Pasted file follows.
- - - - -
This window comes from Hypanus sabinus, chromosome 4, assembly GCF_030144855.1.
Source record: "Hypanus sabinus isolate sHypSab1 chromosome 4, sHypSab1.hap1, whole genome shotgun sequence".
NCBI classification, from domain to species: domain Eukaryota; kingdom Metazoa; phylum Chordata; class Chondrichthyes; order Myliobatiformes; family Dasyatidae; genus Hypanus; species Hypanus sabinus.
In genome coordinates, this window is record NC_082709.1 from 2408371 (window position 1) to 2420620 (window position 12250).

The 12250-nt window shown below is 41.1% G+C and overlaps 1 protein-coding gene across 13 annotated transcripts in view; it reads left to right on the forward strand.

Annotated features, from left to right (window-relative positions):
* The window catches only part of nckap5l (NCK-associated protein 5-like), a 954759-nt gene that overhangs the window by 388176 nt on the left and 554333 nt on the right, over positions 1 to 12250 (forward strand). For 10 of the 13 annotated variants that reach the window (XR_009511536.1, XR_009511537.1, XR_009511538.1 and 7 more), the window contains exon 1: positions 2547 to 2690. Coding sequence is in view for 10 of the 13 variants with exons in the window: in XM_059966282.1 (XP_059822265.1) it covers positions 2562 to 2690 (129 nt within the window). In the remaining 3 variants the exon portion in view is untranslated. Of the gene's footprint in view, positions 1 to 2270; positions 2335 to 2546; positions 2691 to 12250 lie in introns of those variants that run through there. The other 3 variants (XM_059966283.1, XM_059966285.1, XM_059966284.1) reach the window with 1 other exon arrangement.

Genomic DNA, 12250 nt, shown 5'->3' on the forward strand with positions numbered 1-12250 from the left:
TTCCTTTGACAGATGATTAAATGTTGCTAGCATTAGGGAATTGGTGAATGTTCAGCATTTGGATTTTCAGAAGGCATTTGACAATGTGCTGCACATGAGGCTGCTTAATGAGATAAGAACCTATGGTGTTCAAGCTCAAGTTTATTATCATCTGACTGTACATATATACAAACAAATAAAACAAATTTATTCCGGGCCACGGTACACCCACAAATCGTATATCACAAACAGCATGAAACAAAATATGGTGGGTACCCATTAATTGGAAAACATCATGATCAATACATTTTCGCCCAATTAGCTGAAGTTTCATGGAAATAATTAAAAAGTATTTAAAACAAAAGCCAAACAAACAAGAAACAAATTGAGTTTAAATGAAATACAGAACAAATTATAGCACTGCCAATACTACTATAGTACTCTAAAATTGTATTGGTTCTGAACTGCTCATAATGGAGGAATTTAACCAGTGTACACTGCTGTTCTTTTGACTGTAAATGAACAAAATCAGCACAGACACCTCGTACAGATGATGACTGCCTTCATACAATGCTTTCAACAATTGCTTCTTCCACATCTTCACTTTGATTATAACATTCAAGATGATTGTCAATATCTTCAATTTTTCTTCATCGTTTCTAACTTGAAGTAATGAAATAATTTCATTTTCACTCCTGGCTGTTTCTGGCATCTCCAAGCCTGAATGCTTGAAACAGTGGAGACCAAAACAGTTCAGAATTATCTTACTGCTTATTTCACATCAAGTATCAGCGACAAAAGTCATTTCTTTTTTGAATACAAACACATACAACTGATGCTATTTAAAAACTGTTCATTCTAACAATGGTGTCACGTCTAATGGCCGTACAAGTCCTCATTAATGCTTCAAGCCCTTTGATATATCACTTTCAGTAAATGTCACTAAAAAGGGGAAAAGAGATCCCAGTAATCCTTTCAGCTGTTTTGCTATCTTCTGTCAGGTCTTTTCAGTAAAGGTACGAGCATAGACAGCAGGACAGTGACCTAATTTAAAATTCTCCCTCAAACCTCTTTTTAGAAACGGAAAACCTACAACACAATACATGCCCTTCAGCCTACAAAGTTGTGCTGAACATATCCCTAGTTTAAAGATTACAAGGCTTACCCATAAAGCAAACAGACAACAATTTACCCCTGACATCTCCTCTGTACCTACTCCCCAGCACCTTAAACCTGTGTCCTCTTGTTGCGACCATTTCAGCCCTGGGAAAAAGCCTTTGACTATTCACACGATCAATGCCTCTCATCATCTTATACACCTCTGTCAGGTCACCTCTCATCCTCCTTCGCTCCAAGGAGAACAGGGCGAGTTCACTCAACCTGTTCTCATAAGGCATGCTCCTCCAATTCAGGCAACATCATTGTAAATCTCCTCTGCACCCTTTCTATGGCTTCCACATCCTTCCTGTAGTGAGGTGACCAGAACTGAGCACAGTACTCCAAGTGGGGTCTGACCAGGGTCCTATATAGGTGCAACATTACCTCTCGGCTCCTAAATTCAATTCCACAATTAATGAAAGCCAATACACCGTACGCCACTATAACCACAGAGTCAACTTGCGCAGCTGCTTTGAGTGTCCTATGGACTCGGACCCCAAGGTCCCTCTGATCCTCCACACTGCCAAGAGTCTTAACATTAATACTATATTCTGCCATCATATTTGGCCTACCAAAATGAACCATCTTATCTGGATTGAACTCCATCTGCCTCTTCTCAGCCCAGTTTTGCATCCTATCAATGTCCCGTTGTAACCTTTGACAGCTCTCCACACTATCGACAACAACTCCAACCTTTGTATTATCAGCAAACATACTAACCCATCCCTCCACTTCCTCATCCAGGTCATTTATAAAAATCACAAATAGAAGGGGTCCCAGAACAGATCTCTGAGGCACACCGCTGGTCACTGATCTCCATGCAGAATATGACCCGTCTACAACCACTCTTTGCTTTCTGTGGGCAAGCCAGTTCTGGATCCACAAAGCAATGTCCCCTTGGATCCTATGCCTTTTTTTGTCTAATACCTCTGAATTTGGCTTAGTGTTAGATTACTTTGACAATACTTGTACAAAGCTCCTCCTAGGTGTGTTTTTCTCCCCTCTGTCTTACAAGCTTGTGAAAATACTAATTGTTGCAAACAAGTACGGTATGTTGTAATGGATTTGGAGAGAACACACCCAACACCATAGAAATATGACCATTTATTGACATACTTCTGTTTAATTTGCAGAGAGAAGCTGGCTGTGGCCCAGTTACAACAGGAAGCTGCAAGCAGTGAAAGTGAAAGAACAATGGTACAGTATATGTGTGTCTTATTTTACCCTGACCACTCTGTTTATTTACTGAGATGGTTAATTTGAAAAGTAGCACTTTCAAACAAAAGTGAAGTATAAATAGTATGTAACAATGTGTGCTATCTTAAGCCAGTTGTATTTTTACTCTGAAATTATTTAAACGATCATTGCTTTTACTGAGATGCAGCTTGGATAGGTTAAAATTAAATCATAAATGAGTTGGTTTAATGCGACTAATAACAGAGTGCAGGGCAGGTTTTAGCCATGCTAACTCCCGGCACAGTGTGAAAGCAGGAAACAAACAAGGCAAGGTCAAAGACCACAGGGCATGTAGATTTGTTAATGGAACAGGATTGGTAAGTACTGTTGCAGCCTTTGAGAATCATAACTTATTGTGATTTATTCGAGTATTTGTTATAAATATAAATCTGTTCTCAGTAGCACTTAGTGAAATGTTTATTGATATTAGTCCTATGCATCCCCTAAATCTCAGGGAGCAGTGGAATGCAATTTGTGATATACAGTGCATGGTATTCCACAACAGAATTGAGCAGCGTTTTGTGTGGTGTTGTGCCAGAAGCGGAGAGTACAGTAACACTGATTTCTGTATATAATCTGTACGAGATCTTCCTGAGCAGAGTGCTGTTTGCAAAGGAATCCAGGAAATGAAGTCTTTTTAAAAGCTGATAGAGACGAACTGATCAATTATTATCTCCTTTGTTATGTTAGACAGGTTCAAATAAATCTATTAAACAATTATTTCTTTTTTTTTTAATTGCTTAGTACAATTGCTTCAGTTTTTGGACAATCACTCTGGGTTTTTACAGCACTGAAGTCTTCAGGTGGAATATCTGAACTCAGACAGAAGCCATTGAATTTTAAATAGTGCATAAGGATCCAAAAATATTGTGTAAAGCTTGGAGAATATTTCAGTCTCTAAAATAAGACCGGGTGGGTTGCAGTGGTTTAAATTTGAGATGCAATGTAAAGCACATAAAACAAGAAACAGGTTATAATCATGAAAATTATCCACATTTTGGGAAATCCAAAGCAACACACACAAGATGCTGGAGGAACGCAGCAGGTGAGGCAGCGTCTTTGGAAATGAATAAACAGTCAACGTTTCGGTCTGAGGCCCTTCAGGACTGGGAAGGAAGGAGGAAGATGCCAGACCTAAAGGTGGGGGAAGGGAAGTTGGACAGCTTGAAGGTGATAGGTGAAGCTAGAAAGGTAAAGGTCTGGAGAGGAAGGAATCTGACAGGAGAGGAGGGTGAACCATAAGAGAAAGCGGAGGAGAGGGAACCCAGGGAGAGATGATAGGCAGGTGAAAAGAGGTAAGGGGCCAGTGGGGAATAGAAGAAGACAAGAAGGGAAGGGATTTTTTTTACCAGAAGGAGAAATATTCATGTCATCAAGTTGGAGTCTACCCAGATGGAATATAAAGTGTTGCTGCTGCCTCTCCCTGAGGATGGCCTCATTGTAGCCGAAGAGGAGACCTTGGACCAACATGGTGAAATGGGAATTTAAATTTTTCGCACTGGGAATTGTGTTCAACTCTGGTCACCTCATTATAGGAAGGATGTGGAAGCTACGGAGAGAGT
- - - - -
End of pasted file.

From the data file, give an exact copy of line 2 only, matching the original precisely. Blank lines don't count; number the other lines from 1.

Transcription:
Source record: "Hypanus sabinus isolate sHypSab1 chromosome 4, sHypSab1.hap1, whole genome shotgun sequence".